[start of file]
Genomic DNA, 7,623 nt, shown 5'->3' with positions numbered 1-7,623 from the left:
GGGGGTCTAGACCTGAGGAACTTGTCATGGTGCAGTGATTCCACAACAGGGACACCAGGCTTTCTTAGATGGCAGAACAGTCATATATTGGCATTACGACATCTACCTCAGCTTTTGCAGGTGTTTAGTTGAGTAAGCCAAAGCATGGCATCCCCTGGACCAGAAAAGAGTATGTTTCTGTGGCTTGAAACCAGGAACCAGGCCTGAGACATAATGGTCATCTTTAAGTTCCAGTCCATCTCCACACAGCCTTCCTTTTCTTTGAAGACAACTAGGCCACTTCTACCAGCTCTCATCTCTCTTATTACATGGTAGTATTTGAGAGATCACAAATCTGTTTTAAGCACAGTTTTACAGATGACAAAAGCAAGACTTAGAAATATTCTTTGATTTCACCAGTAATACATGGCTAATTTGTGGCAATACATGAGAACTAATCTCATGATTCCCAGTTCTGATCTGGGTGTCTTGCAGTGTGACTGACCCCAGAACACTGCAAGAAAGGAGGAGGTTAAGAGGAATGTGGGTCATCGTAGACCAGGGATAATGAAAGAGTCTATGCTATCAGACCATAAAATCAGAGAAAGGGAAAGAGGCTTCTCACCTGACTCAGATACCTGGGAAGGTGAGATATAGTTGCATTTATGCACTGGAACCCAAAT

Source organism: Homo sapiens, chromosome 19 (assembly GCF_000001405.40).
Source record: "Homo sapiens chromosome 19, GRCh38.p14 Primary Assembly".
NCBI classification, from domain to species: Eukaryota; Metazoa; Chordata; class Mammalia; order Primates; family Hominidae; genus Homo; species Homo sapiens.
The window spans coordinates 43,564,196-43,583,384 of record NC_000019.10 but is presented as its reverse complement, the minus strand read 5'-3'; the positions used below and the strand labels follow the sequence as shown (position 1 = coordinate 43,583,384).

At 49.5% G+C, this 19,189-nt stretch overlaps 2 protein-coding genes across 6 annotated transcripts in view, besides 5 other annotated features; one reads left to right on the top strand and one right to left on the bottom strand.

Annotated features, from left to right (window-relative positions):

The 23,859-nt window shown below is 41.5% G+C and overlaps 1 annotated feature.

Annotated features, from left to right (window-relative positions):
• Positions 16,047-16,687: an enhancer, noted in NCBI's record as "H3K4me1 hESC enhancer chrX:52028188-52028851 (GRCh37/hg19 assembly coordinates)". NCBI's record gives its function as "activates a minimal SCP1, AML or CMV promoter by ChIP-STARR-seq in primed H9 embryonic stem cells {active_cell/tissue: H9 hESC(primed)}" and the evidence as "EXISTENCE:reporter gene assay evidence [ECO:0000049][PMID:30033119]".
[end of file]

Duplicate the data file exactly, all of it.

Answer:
Genomic DNA, 7,623 nt, shown 5'->3' with positions numbered 1-7,623 from the left:
GGGGGTCTAGACCTGAGGAACTTGTCATGGTGCAGTGATTCCACAACAGGGACACCAGGCTTTCTTAGATGGCAGAACAGTCATATATTGGCATTACGACATCTACCTCAGCTTTTGCAGGTGTTTAGTTGAGTAAGCCAAAGCATGGCATCCCCTGGACCAGAAAAGAGTATGTTTCTGTGGCTTGAAACCAGGAACCAGGCCTGAGACATAATGGTCATCTTTAAGTTCCAGTCCATCTCCACACAGCCTTCCTTTTCTTTGAAGACAACTAGGCCACTTCTACCAGCTCTCATCTCTCTTATTACATGGTAGTATTTGAGAGATCACAAATCTGTTTTAAGCACAGTTTTACAGATGACAAAAGCAAGACTTAGAAATATTCTTTGATTTCACCAGTAATACATGGCTAATTTGTGGCAATACATGAGAACTAATCTCATGATTCCCAGTTCTGATCTGGGTGTCTTGCAGTGTGACTGACCCCAGAACACTGCAAGAAAGGAGGAGGTTAAGAGGAATGTGGGTCATCGTAGACCAGGGATAATGAAAGAGTCTATGCTATCAGACCATAAAATCAGAGAAAGGGAAAGAGGCTTCTCACCTGACTCAGATACCTGGGAAGGTGAGATATAGTTGCATTTATGCACTGGAACCCAAAT

Source organism: Homo sapiens, chromosome 19 (assembly GCF_000001405.40).
Source record: "Homo sapiens chromosome 19, GRCh38.p14 Primary Assembly".
NCBI classification, from domain to species: Eukaryota; Metazoa; Chordata; class Mammalia; order Primates; family Hominidae; genus Homo; species Homo sapiens.
The window spans coordinates 43,564,196-43,583,384 of record NC_000019.10 but is presented as its reverse complement, the minus strand read 5'-3'; the positions used below and the strand labels follow the sequence as shown (position 1 = coordinate 43,583,384).

At 49.5% G+C, this 19,189-nt stretch overlaps 2 protein-coding genes across 6 annotated transcripts in view, besides 5 other annotated features; one reads left to right on the top strand and one right to left on the bottom strand.

Annotated features, from left to right (window-relative positions):

The 23,859-nt window shown below is 41.5% G+C and overlaps 1 annotated feature.

Annotated features, from left to right (window-relative positions):
• Positions 16,047-16,687: an enhancer, noted in NCBI's record as "H3K4me1 hESC enhancer chrX:52028188-52028851 (GRCh37/hg19 assembly coordinates)". NCBI's record gives its function as "activates a minimal SCP1, AML or CMV promoter by ChIP-STARR-seq in primed H9 embryonic stem cells {active_cell/tissue: H9 hESC(primed)}" and the evidence as "EXISTENCE:reporter gene assay evidence [ECO:0000049][PMID:30033119]".